LHCb Collaboration, arXiv:2009.00025 [hep-ex]

  2. 2.

    LHCb Collaboration, arXiv:2009.00026 [hep-ex]

  3. 3.

    M. Karliner, J.L. Rosner, arXiv:2008.05993 [hep-ph]

  4. 4.

    M.W. Hu, X.Y. Lao, P. Ling, Q. Wang, arXiv:2008.06894 [hep-ph]

  5. 5.

    X.G. He, W. Wang, R. Zhu, arXiv:2008.07145 [hep-ph]

  6. 6.

    X.H. Liu, M.J. Yan, H.W. Ke, G. Li, J.J. Xie, arXiv:2008.07190 [hep-ph]

  7. 7.

    J.R. Zhang, arXiv:2008.07295 [hep-ph]

  8. 8.

    Q.F. Lü, D.Y. Chen, Y.B. Dong, arXiv:2008.07340 [hep-ph]

  9. 9.

    M.Z. Liu, J.J. Xie, L.S. Geng, arXiv:2008.07389 [hep-ph]

  10. 10.

    H.X. Chen, W. Chen, R.R. Dong, N. Su, arXiv:2008.07516 [hep-ph]

  11. 11.

    J. He, D.Y. Chen, arXiv:2008.07782 [hep-ph]

  12. 12.

    Z.G. Wang, arXiv:2008.07833 [hep-ph]

  13. 13.

    Y. Huang, J.X. Lu, J.J. Xie, L.S. Geng, arXiv:2008.07959 [hep-ph]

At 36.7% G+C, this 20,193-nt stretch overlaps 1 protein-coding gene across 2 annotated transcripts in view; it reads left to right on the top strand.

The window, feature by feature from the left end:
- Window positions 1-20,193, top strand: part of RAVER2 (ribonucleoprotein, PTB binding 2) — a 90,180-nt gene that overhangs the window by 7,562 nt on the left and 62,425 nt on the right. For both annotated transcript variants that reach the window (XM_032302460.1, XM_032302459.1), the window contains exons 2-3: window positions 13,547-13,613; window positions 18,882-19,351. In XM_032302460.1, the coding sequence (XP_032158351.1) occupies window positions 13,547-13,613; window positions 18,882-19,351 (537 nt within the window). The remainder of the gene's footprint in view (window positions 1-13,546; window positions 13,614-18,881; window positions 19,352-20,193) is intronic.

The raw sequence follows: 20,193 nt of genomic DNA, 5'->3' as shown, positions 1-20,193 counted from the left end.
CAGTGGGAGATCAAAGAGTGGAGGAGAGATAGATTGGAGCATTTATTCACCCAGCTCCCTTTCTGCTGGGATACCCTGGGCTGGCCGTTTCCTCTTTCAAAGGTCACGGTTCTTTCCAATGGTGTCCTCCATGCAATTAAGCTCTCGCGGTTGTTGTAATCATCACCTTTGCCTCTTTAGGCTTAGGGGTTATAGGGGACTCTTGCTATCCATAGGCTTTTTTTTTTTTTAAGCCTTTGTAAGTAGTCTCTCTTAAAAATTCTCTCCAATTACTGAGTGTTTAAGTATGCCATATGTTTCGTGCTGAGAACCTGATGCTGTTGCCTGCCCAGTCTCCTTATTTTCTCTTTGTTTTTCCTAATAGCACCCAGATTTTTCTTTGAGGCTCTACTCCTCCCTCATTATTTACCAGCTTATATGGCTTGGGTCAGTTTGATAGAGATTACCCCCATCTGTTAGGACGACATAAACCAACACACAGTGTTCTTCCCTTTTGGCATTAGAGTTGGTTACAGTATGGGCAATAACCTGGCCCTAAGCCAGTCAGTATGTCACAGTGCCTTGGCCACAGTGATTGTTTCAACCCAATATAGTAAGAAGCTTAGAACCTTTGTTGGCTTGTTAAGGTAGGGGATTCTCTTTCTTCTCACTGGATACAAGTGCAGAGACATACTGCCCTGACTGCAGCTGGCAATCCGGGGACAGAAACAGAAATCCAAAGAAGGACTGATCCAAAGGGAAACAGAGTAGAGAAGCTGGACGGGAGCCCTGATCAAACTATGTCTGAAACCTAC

14. 14.

    Q. Qin, F.S. Yu, arXiv:2008.08026 [hep-ph]

  15. 15.

    Y. Xue, X. Jin, H. Huang, J. Ping, arXiv:2008.09516 [hep-ph]

  16. 16.

    R. Molina, E. Oset, arXiv:2008.11171 [hep-ph]

  17. 17.

    T.J. Burns, E.S. Swanson, arXiv:2008.12838 [hep-ph]

  18. 18.

    S.S. Agaev, K. Azizi, H. Sundu, arXiv:2008.13027 [hep-ph]

  19. 19.

    R.M. Albuquerque, S. Narison, D. Rabetiarivony, G. Randriamanatrika, arXiv:2008.13463 [hep-ph]

  20. 20.

    F.S. Yu, arXiv:1709.02571 [hep-ph]

  21. 21.

    Y. Xing, F.S. Yu, R. Zhu, Eur. Phys. J. C 79, 373 (2019). arXiv:1903.05973 [hep-ph]

    ADS  Article  Google Scholar 

  22. 22.

    X. Chen, J. Ping, Phys. Rev. D 98, 054022 (2018). arXiv:1807.10505 [hep-ph]

    ADS  Article  Google Scholar 

  23. 23.

    H. Huang, J. Ping, Eur. Phys. J. C 79, 556 (2019). arXiv:1902.05778 [hep-ph]

    ADS  Article  Google Scholar 

  24. 24.

    J.B. Cheng, S.Y. Li, Y.R. Liu, Y.N. Liu, Z.G. Si, T. Yao, Phys. Rev. D 101, 114017 (2020). arXiv:2001.05287 [hep-ph]

    ADS  Article  Google Scholar 

  25. 25.

    Y.R. Liu, X. Liu, S.L. Zhu, Phys. Rev. D 93, 074023 (2016). arXiv:1603.01131 [hep-ph]